Analog Joystick

Connect an analog joystick to an Arduino. Read two analog values (x- and y-position) and a switch using a method witch does not hog the processor during the whole ADConversion.

The capacitor reduces digital noise on the analog readings.
Joystick

Code

static const byte ADC_CHANNEL_JOYSTICK_X = 0;
static const byte ADC_CHANNEL_JOYSTICK_Y = 1;

static const byte ADC_CHANNEL_MAX = 2;

byte adc_channel = 0;
bool joystick_button = 0; // 1 or 0
uint16_t joystick_x = 0; // 0~1023
uint16_t joystick_y = 0; // 0~1023


void setup() {
 Serial.begin(115200); // Remove
 
 pinMode(A0, INPUT); // Analog pin A0
 pinMode(A1, INPUT); // Analog pin A1
 pinMode(2, INPUT_PULLUP); // Digital pin 2
 
 // Setup adc
 ADCSRA |= 1 << ADEN; // Enable ADC, with no interrupt!
 ADCSRA |= ((1 << ADPS2) | (1 << ADPS1) | (1 << ADPS0)); // Main clock / 128
 ADMUX = adc_channel; // Channel
 ADMUX |= 1 << REFS0; // Aref pin -> 100nF -> gnd
 ADCSRA |= 1 << ADSC; // Start first conversion
}


void loop() {
 byte changed = 0;
 
 // Analog
 if ((ADCSRA & (1 << ADSC)) == 0) { // ADC done
 changed += read_analog();
 }

 // Digital
 changed += read_digital();

 // Tmp
 if(changed > 0) {
 Serial.print("x: ");
 Serial.println(joystick_x);
 Serial.print("y: ");
 Serial.println(joystick_y);
 Serial.print("button: ");
 Serial.println(joystick_button);
 Serial.println();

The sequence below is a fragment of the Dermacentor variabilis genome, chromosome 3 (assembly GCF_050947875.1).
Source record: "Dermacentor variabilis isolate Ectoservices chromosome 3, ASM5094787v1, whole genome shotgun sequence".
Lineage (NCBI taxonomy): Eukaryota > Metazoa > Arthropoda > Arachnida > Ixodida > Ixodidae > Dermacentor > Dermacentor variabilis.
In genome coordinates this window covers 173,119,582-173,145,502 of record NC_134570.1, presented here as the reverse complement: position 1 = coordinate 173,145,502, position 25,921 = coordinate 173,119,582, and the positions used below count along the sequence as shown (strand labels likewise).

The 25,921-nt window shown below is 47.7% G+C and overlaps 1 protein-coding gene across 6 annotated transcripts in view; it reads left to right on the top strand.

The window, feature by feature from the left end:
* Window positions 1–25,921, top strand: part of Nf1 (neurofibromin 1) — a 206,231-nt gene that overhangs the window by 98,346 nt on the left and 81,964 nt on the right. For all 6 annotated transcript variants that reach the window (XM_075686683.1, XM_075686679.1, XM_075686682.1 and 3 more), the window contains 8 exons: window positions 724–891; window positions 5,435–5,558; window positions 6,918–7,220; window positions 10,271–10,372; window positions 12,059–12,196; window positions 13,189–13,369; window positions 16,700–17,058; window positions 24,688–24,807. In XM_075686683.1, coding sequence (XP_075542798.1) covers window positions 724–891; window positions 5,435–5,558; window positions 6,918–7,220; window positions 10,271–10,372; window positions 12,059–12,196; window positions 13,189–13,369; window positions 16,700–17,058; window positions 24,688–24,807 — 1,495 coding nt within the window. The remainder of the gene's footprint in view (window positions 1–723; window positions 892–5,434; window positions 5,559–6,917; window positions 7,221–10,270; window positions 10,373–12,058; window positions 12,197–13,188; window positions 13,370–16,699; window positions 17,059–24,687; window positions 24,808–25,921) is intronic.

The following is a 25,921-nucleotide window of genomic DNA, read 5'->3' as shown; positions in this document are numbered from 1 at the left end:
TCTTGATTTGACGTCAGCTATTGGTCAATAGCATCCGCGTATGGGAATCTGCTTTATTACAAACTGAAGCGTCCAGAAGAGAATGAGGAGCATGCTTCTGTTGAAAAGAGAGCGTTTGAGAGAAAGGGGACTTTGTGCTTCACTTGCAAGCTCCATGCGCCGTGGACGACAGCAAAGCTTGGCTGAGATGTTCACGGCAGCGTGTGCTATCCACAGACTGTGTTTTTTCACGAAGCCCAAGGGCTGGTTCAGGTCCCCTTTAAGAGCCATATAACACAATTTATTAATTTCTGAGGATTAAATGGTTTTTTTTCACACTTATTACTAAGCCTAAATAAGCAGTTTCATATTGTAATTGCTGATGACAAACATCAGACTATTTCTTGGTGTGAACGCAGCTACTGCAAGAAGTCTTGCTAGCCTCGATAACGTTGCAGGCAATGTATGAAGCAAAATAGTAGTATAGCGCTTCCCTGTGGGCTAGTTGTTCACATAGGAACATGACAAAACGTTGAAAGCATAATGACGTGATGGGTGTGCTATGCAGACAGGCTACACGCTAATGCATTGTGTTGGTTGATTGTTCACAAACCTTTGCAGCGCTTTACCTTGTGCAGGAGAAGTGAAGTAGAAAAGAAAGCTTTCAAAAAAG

}
 delay(100); // Remove
}


byte read_digital() {
 byte state = 0;
 byte val = !(bool)(PIND & 0b00000100); // PORT IN D, pin nr 2
 if(val != joystick_button) {
 state = 1;
 joystick_button = val;
 }
 return state;
}


byte read_analog()
{
 byte state = 0;
 uint16_t val = ADC; // ADC is the full 10-bit, two-register, value from the last ADConversion
 
 switch(adc_channel) {
 case ADC_CHANNEL_JOYSTICK_X:
 if(joystick_x != val) {
 state = 1;
 joystick_x = val;
 }
 break;
 case ADC_CHANNEL_JOYSTICK_Y:
 if(joystick_y != val) {
 state = 1;
 joystick_y = val;
 }
 break;
 }

 adc_channel++;
 if(adc_channel >= ADC_CHANNEL_MAX) adc_channel = 0;
 ADMUX = adc_channel; // Channel
 ADMUX |= 1 << REFS0; // Aref pin -> 100nF -> gnd
 ADCSRA |= 1 << ADSC; // Start next conversion
 
 return state;
}


MAX7219 LED driver and 12088 8×8 LED matrix

The 8×8 LED matrix is 64 LEDs arranged in an 8 row, 8 column matrix, just like a chess board.